David L. Ulin at the LA Times:
Umberto Eco's seventh novel, “Numero Zero,” represents the continuation of a theme. The story of a newspaper that doesn't publish, it traces a conspiracy, real or imagined, linking a long line of events in Italian history, from the death of Mussolini to the 1978 kidnapping and assassination of former Prime Minister Aldo Moro by the Red Brigade.
“The point,” a journalist named (aptly) Braggadocio insists, “is everything we heard was false, or distorted, and for twenty years we've been living a lie. I always said: never believe what they tell you …” That this extends to the very story the reporter is telling is, of course, the whole idea.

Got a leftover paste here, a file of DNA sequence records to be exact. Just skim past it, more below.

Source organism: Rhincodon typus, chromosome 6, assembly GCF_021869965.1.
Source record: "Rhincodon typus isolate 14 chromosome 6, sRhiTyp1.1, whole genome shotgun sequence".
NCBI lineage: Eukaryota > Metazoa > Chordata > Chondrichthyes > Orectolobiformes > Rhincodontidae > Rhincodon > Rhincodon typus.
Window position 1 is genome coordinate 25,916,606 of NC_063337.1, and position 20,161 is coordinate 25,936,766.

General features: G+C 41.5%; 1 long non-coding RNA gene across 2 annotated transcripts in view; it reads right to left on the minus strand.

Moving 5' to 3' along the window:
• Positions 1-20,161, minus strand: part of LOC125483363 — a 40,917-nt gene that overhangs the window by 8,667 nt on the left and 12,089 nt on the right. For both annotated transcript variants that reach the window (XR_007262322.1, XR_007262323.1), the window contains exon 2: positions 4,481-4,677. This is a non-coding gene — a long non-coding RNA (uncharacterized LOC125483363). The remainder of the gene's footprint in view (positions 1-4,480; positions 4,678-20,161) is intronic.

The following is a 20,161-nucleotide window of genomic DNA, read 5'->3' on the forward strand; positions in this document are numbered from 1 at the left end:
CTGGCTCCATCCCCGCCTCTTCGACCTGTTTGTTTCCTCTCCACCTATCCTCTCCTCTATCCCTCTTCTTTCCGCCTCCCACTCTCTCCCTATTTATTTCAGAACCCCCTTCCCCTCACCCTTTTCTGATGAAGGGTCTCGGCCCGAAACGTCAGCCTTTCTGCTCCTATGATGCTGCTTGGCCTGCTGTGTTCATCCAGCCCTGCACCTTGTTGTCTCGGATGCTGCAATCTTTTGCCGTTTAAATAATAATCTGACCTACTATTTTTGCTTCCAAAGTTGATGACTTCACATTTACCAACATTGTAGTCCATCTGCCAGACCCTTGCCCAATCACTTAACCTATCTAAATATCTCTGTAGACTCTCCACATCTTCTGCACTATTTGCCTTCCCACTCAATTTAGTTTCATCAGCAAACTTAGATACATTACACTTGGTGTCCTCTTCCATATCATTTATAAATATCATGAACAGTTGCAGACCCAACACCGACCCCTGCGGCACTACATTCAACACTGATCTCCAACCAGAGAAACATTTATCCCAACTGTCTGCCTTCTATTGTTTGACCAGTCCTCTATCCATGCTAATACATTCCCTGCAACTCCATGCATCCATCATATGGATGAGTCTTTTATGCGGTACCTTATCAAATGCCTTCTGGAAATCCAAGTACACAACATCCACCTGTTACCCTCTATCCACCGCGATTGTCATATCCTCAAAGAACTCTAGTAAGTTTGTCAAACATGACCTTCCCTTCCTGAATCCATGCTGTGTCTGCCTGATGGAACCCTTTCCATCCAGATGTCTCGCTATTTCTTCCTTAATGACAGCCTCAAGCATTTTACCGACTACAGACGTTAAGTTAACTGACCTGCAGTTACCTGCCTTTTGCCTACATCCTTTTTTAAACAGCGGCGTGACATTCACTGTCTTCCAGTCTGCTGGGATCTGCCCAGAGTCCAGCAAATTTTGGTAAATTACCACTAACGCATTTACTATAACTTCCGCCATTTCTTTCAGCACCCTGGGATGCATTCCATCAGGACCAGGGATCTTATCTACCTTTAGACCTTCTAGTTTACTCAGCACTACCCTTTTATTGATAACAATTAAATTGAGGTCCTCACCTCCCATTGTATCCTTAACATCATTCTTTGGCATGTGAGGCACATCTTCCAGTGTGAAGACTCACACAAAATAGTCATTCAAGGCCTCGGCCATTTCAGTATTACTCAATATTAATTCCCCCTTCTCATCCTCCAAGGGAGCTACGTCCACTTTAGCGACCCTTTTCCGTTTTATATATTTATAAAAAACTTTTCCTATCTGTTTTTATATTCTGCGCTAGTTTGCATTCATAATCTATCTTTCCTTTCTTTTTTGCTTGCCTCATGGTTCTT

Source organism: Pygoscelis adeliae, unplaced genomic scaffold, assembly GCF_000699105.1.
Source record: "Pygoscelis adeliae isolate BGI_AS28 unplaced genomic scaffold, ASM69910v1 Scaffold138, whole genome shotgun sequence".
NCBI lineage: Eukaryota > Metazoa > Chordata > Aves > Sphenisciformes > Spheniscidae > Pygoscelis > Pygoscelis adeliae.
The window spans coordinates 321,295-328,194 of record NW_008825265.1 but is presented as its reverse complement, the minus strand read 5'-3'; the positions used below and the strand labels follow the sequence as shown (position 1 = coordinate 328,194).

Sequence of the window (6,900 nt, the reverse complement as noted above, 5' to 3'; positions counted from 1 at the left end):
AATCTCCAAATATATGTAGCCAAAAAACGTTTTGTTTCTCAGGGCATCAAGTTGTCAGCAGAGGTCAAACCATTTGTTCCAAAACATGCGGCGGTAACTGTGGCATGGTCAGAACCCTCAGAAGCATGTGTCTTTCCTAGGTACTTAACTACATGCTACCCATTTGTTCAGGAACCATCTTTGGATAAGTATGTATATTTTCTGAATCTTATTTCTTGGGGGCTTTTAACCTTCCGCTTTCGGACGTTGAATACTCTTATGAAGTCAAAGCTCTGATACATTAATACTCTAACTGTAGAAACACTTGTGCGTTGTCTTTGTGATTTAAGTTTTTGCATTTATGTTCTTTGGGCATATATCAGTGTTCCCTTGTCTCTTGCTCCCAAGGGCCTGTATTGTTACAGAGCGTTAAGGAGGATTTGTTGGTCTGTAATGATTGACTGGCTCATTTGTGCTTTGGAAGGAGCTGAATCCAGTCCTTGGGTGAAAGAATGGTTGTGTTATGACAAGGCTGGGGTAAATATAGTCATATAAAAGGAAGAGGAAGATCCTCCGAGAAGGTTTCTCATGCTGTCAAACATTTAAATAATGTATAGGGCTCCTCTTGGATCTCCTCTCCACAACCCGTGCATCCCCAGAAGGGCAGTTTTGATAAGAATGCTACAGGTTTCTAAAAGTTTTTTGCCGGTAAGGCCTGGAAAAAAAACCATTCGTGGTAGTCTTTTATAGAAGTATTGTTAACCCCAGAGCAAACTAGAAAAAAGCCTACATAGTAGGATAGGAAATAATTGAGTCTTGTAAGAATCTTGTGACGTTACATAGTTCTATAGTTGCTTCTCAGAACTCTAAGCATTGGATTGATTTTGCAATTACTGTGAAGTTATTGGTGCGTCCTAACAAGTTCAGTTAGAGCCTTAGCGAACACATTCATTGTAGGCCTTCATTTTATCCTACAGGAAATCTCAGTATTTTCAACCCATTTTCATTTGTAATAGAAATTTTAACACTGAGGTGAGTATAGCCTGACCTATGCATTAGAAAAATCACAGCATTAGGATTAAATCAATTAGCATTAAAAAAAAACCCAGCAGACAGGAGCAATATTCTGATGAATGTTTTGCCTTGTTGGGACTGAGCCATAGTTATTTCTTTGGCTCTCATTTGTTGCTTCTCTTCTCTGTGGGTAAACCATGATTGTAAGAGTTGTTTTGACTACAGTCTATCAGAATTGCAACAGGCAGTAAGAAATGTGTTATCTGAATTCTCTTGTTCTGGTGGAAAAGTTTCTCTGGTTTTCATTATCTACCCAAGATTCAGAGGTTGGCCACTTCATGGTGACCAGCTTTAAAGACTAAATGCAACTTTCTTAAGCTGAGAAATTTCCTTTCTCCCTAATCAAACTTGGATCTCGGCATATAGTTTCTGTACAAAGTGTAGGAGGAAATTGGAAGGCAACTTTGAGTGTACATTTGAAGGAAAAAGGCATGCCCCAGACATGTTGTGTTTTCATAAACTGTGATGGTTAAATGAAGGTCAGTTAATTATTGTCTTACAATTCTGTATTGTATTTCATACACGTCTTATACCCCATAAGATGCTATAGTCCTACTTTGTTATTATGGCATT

Eco has long played with the question of meaning — in his criticism and essays, his embrace of semiotics and intertextuality, and his fiction as well. He remains best known (in America, anyway) for his 1980 novel “The Name of the Rose,” but it is two later novels, “Foucault's Pendulum” and “The Prague Cemetery,” that “Numero Zero” most invokes. In those books too he illuminates conspiracies with deep roots, stretching across history: a series of shadow narratives that explain, or undermine our explanation, of the world. In the former, such a conspiracy is invented, although it still has profound ramifications; in the latter, perhaps, not so much.